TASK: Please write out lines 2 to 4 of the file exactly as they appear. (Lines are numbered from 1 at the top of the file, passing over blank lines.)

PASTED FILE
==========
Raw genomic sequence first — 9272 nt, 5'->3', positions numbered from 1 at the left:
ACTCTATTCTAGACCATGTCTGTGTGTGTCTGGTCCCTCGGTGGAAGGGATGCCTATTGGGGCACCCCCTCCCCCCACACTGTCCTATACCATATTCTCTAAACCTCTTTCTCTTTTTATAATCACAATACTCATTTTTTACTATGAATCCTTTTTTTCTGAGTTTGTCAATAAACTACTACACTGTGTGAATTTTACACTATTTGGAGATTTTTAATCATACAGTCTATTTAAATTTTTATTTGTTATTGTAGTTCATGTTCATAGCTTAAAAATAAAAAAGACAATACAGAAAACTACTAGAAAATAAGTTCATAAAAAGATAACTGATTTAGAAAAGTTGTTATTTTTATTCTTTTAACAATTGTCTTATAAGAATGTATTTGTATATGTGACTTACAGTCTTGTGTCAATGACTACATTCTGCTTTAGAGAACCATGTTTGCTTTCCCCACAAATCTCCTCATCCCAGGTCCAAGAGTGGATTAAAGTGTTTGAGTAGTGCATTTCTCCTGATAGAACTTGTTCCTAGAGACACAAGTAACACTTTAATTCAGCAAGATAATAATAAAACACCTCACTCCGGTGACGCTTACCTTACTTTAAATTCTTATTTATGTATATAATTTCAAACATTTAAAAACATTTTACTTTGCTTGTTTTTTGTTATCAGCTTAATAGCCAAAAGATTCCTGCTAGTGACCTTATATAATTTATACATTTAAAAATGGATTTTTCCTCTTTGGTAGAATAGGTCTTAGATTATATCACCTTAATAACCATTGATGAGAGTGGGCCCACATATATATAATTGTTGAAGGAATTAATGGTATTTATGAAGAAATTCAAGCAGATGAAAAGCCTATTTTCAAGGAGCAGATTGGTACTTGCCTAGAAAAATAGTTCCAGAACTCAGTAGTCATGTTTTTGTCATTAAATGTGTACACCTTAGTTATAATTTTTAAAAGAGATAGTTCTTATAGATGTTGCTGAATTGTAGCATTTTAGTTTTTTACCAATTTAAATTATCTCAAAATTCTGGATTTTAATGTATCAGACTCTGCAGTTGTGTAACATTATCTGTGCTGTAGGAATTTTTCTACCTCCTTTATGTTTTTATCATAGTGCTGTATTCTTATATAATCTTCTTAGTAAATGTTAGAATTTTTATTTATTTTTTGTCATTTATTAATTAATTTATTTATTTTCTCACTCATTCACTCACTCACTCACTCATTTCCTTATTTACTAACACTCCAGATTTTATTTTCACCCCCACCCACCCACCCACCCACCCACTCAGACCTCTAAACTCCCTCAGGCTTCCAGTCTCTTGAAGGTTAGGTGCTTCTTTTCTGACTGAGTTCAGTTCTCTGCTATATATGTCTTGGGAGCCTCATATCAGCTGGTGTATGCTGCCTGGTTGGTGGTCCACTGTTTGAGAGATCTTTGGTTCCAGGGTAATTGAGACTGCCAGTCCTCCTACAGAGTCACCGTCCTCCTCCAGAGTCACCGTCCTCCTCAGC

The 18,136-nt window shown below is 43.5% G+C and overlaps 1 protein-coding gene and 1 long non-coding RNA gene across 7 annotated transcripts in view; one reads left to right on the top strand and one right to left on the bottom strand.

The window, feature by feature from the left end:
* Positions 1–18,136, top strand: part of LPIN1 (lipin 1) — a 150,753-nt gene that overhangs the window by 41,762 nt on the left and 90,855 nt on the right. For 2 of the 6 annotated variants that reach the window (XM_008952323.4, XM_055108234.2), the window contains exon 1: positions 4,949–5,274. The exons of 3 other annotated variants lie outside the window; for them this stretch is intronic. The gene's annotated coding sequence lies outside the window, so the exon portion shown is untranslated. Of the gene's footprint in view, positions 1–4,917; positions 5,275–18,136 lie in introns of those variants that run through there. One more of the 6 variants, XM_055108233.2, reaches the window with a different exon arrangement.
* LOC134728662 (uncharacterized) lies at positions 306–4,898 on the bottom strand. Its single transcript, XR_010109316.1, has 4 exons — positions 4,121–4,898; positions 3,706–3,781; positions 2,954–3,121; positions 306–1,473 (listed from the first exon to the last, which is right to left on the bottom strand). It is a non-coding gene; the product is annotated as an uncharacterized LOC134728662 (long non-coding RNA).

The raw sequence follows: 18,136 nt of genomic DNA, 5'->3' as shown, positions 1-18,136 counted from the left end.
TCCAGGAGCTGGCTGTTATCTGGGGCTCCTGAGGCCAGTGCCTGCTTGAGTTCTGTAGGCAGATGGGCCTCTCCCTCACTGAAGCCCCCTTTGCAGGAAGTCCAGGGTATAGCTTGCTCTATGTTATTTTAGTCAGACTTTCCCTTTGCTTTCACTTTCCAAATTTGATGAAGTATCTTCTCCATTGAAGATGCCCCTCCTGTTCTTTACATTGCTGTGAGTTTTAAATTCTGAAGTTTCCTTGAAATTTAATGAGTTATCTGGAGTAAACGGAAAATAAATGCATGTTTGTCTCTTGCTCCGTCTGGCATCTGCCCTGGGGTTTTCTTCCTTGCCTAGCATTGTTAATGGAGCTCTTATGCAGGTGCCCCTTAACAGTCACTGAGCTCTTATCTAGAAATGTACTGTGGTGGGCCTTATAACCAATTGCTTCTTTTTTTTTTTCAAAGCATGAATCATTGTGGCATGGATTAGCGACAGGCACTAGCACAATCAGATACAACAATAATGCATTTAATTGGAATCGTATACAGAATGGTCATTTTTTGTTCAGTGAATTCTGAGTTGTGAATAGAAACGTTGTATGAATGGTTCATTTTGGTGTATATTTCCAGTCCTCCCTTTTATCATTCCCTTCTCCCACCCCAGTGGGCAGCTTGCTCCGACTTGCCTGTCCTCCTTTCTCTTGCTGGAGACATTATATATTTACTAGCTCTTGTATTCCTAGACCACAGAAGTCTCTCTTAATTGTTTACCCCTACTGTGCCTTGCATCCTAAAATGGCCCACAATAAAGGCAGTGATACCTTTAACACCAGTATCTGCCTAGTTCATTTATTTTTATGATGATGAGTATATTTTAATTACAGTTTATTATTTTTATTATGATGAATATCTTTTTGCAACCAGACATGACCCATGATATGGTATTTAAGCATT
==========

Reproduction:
ACTCTATTCTAGACCATGTCTGTGTGTGTCTGGTCCCTCGGTGGAAGGGATGCCTATTGGGGCACCCCCTCCCCCCACACTGTCCTATACCATATTCTCTAAACCTCTTTCTCTTTTTATAATCACAATACTCATTTTTTACTATGAATCCTTTTTTTCTGAGTTTGTCAATAAACTACTACACTGTGTGAATTTTACACTATTTGGAGATTTTTAATCATACAGTCTATTTAAATTTTTATTTGTTATTGTAGTTCATGTTCATAGCTTAAAAATAAAAAAGACAATACAGAAAACTACTAGAAAATAAGTTCATAAAAAGATAACTGATTTAGAAAAGTTGTTATTTTTATTCTTTTAACAATTGTCTTATAAGAATGTATTTGTATATGTGACTTACAGTCTTGTGTCAATGACTACATTCTGCTTTAGAGAACCATGTTTGCTTTCCCCACAAATCTCCTCATCCCAGGTCCAAGAGTGGATTAAAGTGTTTGAGTAGTGCATTTCTCCTGATAGAACTTGTTCCTAGAGACACAAGTAACACTTTAATTCAGCAAGATAATAATAAAACACCTCACTCCGGTGACGCTTACCTTACTTTAAATTCTTATTTATGTATATAATTTCAAACATTTAAAAACATTTTACTTTGCTTGTTTTTTGTTATCAGCTTAATAGCCAAAAGATTCCTGCTAGTGACCTTATATAATTTATACATTTAAAAATGGATTTTTCCTCTTTGGTAGAATAGGTCTTAGATTATATCACCTTAATAACCATTGATGAGAGTGGGCCCACATATATATAATTGTTGAAGGAATTAATGGTATTTATGAAGAAATTCAAGCAGATGAAAAGCCTATTTTCAAGGAGCAGATTGGTACTTGCCTAGAAAAATAGTTCCAGAACTCAGTAGTCATGTTTTTGTCATTAAATGTGTACACCTTAGTTATAATTTTTAAAAGAGATAGTTCTTATAGATGTTGCTGAATTGTAGCATTTTAGTTTTTTACCAATTTAAATTATCTCAAAATTCTGGATTTTAATGTATCAGACTCTGCAGTTGTGTAACATTATCTGTGCTGTAGGAATTTTTCTACCTCCTTTATGTTTTTATCATAGTGCTGTATTCTTATATAATCTTCTTAGTAAATGTTAGAATTTTTATTTATTTTTTGTCATTTATTAATTAATTTATTTATTTTCTCACTCATTCACTCACTCACTCACTCATTTCCTTATTTACTAACACTCCAGATTTTATTTTCACCCCCACCCACCCACCCACCCACCCACTCAGACCTCTAAACTCCCTCAGGCTTCCAGTCTCTTGAAGGTTAGGTGCTTCTTTTCTGACTGAGTTCAGTTCTCTGCTATATATGTCTTGGGAGCCTCATATCAGCTGGTGTATGCTGCCTGGTTGGTGGTCCACTGTTTGAGAGATCTTTGGTTCCAGGGTAATTGAGACTGCCAGTCCTCCTACAGAGTCACCGTCCTCCTCCAGAGTCACCGTCCTCCTCAGC

The 18,136-nt window shown below is 43.5% G+C and overlaps 1 protein-coding gene and 1 long non-coding RNA gene across 7 annotated transcripts in view; one reads left to right on the top strand and one right to left on the bottom strand.

The window, feature by feature from the left end: